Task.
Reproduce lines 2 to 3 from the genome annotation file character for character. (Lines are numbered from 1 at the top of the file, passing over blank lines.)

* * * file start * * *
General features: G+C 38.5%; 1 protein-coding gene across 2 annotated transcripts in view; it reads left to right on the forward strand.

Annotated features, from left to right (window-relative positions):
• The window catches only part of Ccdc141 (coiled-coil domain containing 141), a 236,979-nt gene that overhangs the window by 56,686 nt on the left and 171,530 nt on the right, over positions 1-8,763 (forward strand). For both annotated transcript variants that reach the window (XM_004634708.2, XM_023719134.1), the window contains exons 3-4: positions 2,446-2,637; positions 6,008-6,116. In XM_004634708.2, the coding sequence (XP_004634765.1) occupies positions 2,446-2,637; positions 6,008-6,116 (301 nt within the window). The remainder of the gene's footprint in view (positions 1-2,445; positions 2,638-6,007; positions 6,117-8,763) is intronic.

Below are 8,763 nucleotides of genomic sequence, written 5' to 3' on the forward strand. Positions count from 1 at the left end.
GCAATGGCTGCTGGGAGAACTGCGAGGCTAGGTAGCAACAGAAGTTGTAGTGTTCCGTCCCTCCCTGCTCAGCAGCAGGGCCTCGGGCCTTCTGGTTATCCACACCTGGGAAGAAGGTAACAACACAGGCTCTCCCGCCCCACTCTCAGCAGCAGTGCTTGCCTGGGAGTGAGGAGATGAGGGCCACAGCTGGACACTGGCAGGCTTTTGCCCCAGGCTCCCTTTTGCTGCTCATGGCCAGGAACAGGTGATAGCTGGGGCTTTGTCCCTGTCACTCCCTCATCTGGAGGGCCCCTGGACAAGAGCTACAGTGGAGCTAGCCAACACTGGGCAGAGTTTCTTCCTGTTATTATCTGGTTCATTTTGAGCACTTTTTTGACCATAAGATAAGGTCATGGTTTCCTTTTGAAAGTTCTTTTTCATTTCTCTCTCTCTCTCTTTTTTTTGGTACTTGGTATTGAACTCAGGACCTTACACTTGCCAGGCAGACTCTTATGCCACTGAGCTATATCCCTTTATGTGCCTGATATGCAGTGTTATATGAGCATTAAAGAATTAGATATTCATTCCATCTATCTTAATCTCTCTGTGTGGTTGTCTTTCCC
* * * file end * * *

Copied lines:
Annotated features, from left to right (window-relative positions):
• The window catches only part of Ccdc141 (coiled-coil domain containing 141), a 236,979-nt gene that overhangs the window by 56,686 nt on the left and 171,530 nt on the right, over positions 1-8,763 (forward strand). For both annotated transcript variants that reach the window (XM_004634708.2, XM_023719134.1), the window contains exons 3-4: positions 2,446-2,637; positions 6,008-6,116. In XM_004634708.2, the coding sequence (XP_004634765.1) occupies positions 2,446-2,637; positions 6,008-6,116 (301 nt within the window). The remainder of the gene's footprint in view (positions 1-2,445; positions 2,638-6,007; positions 6,117-8,763) is intronic.